- “Oh! I’ve lost my train of thought! What was I talking about?”
- My mum called and completely disrupted my train of thought.
- Can I ask you a question?- Just give me a minute, I don’t want to disrupt my train of thought.
3, On track
If you lose your train of thought, you’ll need to ‘get back on track’. If something is ‘on track’, it’s happening as it should be, there’s no problem at all. If something is not happening as you planned and you want to change it, you want to get back on track.
- We missed the deadline last week, but we’ve just submitted the report now, so we’re getting back on track.
- Are you on track to complete the report by the end of the week?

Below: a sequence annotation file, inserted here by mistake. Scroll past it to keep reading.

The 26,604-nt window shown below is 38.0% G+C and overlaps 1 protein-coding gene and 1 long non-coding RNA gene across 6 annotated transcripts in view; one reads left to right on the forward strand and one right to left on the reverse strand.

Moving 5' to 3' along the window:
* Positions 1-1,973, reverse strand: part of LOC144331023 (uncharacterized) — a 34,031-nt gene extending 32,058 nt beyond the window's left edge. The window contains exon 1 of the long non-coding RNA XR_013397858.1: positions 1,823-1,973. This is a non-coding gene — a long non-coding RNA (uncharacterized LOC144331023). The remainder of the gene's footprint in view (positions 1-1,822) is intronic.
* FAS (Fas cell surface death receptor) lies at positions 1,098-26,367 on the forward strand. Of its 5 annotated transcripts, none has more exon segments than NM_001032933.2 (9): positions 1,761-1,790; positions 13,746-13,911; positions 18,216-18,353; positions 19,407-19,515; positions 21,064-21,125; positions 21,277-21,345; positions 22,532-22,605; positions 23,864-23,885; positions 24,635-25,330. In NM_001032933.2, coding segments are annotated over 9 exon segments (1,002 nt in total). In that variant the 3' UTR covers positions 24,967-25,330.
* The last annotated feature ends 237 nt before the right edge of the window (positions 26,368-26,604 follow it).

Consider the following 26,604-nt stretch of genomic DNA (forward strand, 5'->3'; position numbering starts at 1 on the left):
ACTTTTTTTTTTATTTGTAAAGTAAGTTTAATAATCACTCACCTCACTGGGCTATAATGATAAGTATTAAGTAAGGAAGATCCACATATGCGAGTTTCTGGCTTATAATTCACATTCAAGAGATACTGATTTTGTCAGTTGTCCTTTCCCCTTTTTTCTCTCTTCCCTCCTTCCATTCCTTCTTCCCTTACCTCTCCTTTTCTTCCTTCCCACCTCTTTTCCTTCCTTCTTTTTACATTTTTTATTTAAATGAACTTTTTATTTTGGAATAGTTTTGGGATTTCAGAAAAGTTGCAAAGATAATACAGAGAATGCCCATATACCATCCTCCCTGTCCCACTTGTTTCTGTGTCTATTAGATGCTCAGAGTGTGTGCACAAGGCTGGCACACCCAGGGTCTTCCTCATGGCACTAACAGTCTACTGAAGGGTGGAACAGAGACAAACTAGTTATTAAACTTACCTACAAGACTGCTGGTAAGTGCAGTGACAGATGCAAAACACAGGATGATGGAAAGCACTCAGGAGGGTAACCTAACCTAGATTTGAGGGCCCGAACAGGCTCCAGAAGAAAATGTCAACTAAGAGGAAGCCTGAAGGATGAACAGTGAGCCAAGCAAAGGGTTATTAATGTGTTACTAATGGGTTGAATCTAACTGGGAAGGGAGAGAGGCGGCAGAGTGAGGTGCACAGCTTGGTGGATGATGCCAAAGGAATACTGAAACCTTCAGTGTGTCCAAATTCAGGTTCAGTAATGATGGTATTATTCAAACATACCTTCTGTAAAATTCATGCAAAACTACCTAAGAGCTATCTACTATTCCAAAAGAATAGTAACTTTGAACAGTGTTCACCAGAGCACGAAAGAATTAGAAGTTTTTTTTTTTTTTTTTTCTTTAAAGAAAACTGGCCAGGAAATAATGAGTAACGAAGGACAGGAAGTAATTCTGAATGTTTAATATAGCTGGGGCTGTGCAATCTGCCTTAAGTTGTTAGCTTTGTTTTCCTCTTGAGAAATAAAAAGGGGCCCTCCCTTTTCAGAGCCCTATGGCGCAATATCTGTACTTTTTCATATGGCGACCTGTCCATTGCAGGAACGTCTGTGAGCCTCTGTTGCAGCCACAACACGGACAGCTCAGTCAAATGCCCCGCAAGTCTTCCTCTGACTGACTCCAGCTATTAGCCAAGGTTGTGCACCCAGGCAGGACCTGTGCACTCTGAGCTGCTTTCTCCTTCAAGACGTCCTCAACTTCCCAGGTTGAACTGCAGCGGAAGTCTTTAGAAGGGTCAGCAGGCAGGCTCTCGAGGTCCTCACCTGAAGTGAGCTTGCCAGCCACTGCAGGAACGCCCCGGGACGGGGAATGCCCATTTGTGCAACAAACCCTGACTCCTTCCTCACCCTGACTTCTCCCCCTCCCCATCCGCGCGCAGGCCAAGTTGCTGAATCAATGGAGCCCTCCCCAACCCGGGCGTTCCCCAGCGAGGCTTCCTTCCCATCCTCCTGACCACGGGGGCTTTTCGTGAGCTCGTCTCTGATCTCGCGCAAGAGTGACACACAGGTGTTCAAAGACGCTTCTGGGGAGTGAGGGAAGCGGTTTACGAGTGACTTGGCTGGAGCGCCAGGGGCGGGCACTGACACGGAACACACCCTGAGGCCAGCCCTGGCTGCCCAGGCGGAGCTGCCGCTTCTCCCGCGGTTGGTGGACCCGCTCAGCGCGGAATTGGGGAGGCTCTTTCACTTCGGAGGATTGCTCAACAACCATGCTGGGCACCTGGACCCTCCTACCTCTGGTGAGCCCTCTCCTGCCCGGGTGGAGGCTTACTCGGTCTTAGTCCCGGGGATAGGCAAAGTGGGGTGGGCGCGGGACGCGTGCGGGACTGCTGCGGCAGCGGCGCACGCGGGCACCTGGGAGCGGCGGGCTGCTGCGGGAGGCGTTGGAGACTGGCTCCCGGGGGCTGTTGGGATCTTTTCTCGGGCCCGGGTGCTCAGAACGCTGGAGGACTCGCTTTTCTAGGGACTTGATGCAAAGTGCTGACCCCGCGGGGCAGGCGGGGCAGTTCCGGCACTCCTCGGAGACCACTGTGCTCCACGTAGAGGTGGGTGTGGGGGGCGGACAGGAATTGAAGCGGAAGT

Logically, if something is not on track, it’s not happening as it should be, then you’re off track.
Imagine this, you’re busy, you’re flat out, and you have to attend a meeting about a project that you’re working on. But the people at the meeting are not prepared and the conversation is just going everywhere! People are talking about their kids, what they had for dinner last night, any other issue except what you should be talking about.
So you decide to interrupt the conversation and say:
- “We’re getting off track here guys. We’ve only got ten more minutes left and we need to confirm the marketing budget”.
It’s used to say that a person or a group of people have become distracted from their main purpose. They’ve lost their focus.
Here are a few more examples:
- It’s difficult to stay on track with so many disruptions, perhaps we should move to the conference room.